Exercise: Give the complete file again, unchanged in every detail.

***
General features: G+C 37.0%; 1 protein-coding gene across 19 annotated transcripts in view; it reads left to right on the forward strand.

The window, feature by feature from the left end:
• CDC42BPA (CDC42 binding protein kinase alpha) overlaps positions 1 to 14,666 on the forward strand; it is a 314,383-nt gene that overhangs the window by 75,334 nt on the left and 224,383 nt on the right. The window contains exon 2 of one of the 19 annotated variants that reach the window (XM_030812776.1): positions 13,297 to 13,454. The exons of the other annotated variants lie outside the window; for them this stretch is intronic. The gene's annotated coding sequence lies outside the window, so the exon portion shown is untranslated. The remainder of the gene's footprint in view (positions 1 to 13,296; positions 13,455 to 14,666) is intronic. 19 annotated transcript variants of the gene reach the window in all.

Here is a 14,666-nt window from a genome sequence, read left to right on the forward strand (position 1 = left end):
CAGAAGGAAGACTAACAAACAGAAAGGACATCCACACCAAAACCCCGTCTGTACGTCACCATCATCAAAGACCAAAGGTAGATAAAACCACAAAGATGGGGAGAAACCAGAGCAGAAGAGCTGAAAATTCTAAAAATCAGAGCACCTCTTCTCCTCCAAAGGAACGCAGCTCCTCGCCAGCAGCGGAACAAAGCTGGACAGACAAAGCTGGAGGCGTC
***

General features: G+C 37.0%; 1 protein-coding gene across 19 annotated transcripts in view; it reads left to right on the forward strand.

The window, feature by feature from the left end:
• CDC42BPA (CDC42 binding protein kinase alpha) overlaps positions 1 to 14,666 on the forward strand; it is a 314,383-nt gene that overhangs the window by 75,334 nt on the left and 224,383 nt on the right. The window contains exon 2 of one of the 19 annotated variants that reach the window (XM_030812776.1): positions 13,297 to 13,454. The exons of the other annotated variants lie outside the window; for them this stretch is intronic. The gene's annotated coding sequence lies outside the window, so the exon portion shown is untranslated. The remainder of the gene's footprint in view (positions 1 to 13,296; positions 13,455 to 14,666) is intronic. 19 annotated transcript variants of the gene reach the window in all.

Here is a 14,666-nt window from a genome sequence, read left to right on the forward strand (position 1 = left end):
CAGAAGGAAGACTAACAAACAGAAAGGACATCCACACCAAAACCCCGTCTGTACGTCACCATCATCAAAGACCAAAGGTAGATAAAACCACAAAGATGGGGAGAAACCAGAGCAGAAGAGCTGAAAATTCTAAAAATCAGAGCACCTCTTCTCCTCCAAAGGAACGCAGCTCCTCGCCAGCAGCGGAACAAAGCTGGACAGACAAAGCTGGAGGCGTC